November 6, 2013

Can Yogis Be Flexible in Our Minds, Too? ~ Michaelle Edwards

Can we consider evolving the practice of yoga poses to align with nature’s design?

There are no straight lines in nature.

The reasons why so many people suffer from chronic pain and joint deterioration are poor posture, movement and breathing habits.

Some reasons for misalignment are chair sitting and compartmentalized exercises. We spend a good deal of our life in chairs, but a lot of yoga poses appear to put the body in the same right-angle shape. Repeated practice of poses that take your body out of natural alignment can stretch the ligaments that hold our joints stable.

Because nature does not lie, I don’t think there is any correct way to do straight-legged forward bends. Humans are designed to bend their knees when leaning forward.

We can actually do a practice that can quickly change our posture habits—without doing any intense stretches, compressing twists or toe-touching forward folds.

The epidemic of SI (sacroiliac) joint pain and even hip replacements in people that practice yoga frequently cannot be ignored. We need to take a serious look at yoga pose biomechanics, so that more people don’t end up hurting themselves in the process of trying to find inner peace.

Yoga practice is not etched in stone; we need to be flexible in our thinking and allow it to evolve so these injuries no longer happen.

What can I say to those who don’t believe me? To the many people who have practiced and taught these poses for years: I honor your work, but please take what I’m saying seriously.

It is time to reconsider your practice.

As William Broad’s article clearly presented, my findings are not unique—the medical community worldwide is beginning to recognize and organize around this reality.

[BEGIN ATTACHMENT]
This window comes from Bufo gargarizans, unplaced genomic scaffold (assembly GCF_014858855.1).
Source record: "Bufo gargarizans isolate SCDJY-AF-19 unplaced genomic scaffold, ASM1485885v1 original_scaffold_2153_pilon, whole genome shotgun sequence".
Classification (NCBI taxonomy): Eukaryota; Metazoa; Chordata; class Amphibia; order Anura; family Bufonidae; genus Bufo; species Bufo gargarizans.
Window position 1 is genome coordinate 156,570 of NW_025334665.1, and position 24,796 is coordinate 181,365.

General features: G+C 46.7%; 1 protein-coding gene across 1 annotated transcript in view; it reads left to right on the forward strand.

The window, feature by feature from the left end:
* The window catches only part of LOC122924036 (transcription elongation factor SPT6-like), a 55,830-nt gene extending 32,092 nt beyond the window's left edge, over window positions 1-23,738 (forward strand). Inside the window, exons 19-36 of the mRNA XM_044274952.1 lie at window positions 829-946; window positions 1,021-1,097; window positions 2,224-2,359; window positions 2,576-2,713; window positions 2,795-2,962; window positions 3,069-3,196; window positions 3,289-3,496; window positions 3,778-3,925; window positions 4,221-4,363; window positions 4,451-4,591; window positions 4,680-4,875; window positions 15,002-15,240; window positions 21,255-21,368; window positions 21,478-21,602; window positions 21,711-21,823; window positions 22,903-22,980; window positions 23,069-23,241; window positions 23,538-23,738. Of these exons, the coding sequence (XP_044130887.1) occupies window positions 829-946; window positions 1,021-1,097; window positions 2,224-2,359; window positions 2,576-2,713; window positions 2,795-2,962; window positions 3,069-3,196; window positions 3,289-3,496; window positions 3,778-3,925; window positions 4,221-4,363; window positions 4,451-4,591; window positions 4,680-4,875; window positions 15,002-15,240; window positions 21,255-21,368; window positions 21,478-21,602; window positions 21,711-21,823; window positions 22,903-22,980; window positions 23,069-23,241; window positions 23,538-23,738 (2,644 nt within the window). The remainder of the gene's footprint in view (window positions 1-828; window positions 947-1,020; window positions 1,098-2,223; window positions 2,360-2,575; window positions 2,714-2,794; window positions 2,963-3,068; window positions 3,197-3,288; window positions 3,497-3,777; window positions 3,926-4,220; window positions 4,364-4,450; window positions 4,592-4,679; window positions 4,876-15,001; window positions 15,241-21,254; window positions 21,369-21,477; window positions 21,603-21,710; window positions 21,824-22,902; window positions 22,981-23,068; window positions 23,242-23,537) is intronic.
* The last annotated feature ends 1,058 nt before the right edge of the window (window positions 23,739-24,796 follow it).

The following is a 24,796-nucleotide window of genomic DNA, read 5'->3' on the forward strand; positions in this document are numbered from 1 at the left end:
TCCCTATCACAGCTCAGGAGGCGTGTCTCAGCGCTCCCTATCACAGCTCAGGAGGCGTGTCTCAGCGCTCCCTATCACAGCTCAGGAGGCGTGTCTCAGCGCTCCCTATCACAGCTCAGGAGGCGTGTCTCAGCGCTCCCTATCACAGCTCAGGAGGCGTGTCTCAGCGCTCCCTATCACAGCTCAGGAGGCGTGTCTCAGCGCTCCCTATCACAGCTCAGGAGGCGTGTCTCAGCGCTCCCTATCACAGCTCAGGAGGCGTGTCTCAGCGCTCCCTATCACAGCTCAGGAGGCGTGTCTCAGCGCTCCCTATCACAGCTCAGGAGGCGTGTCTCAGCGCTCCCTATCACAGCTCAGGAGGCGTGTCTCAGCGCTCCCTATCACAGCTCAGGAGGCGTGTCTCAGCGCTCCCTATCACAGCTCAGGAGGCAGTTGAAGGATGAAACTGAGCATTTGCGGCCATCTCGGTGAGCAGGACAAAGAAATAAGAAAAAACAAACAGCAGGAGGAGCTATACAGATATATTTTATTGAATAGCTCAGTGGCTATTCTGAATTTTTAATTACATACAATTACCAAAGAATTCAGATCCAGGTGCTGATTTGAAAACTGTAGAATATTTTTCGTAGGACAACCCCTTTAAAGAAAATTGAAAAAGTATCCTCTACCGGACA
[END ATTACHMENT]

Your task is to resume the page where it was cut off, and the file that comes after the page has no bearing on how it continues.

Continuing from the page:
It’s like any new discovery, it takes time for something to be noticed, more time before it becomes recognized as being pervasive—and still more time before it becomes common knowledge and use. And that’s exactly what is happening here.

In my own lifetime of practice, I got injured, which is why I was drawn to the idea of figuring out how to practice yoga for its benefits—without injuring myself. Using my experience in bodywork-based healing, I found ways to do that and in working one-on-one with clients in the same manner I discovered that these different approaches worked and in many cases had immediate and life-changing results.

After 20 years of doing this, more and more people are coming to me to solve these same pain issues, I decided to write a practical, instructional book to provide the yoga community with this information and resource.

Because people have been drawn to yoga as an alternative to other forms of exercise specifically for its healthy attributes, it’s hard to comprehend the concept that yoga could actually hurt you.

The unfortunate reaction may be for some people to run away from yoga, and I’m extremely aware of and concerned about that. My message is not to stop doing yoga—it’s simply be aware of these risks so you don’t hurt yourself doing it.

Despite the myriad people supporting me, which is itself pretty amazing, some people are having visceral reactions to this information. All I can say is: read my book before you judge.

If you are willing to listen: change your posture—it may change your life.

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Assistant Ed: Michelle Margaret/Ed: Bryonie Wise

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Michaelle Edwards